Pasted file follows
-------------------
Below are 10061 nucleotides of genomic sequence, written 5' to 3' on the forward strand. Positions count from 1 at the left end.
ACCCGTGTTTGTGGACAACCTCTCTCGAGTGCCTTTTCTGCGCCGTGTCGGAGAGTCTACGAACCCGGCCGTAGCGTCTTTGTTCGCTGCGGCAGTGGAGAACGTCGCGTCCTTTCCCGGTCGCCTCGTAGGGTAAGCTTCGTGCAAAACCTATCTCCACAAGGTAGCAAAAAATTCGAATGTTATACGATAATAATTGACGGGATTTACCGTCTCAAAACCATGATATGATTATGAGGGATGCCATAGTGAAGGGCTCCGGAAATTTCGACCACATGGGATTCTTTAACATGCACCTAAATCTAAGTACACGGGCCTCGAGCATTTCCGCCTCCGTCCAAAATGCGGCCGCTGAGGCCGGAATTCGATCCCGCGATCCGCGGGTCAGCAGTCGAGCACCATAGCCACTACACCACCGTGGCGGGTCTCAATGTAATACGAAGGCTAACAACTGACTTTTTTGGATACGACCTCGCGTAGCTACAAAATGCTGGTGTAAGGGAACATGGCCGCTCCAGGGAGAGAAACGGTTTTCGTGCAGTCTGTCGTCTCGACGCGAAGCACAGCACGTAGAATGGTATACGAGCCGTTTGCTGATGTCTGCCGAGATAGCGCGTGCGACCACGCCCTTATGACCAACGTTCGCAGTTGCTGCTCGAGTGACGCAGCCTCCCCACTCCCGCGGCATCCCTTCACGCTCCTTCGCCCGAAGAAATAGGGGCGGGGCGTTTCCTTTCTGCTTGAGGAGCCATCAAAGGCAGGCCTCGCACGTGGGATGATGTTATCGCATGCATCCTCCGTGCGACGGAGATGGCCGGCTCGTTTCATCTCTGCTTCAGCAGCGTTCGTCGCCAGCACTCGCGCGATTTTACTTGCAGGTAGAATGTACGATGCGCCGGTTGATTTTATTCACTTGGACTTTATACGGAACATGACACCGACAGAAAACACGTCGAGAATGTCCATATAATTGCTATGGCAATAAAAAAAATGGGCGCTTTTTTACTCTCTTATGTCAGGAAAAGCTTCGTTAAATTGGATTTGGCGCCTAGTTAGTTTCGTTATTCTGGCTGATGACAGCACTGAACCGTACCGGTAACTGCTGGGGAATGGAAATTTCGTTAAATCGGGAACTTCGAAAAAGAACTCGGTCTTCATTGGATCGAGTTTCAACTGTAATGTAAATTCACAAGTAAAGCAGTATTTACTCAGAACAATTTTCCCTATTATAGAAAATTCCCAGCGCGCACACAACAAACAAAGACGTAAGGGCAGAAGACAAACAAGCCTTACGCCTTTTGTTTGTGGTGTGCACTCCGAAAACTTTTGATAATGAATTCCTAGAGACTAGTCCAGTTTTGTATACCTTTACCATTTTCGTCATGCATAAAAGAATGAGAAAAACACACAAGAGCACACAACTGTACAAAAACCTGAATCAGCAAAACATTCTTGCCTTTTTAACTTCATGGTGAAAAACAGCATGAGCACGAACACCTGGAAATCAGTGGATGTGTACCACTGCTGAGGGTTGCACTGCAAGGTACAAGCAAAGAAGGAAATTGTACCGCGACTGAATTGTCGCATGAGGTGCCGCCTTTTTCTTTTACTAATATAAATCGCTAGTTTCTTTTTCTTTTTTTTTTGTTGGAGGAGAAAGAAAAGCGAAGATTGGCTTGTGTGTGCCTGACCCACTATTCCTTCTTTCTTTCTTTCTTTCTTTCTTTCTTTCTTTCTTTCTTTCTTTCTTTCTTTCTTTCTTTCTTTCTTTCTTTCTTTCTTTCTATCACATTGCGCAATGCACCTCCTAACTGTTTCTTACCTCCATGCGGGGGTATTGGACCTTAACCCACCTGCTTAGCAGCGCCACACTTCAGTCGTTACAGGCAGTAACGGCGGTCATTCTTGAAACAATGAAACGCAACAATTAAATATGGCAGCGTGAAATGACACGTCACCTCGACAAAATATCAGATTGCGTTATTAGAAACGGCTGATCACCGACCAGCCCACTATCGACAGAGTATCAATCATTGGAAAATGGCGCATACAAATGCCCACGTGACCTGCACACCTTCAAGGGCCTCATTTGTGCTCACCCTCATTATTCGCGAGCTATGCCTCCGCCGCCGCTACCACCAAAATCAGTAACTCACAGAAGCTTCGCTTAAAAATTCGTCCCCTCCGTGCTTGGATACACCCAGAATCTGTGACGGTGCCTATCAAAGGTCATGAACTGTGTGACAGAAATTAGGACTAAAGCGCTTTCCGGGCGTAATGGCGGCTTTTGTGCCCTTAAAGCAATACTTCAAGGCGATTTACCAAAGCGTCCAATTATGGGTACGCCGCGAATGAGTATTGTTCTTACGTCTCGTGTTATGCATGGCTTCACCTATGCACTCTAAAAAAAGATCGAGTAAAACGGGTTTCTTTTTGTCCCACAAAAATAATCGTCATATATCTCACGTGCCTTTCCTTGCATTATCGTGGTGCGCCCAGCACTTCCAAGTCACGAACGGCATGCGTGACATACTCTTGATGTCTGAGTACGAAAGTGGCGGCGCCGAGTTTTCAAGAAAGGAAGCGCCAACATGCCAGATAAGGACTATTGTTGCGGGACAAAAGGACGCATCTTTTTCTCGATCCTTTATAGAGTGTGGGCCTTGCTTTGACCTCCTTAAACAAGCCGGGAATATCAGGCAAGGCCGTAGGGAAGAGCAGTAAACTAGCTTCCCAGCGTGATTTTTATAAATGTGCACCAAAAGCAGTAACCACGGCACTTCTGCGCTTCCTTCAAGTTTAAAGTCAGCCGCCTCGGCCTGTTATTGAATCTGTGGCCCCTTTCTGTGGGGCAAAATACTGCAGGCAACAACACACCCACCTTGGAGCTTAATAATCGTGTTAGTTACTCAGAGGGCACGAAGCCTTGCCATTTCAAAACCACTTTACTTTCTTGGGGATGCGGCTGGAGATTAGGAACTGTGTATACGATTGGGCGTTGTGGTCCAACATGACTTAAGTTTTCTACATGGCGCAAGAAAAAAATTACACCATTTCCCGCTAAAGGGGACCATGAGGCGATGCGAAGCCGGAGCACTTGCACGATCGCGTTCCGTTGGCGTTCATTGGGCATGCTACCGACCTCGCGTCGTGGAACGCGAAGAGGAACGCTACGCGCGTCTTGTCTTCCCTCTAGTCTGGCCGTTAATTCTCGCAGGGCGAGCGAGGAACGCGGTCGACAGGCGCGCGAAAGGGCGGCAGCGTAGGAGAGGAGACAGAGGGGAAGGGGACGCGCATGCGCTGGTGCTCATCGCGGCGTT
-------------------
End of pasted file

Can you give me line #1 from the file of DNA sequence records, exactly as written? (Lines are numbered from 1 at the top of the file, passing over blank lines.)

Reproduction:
Below are 10061 nucleotides of genomic sequence, written 5' to 3' on the forward strand. Positions count from 1 at the left end.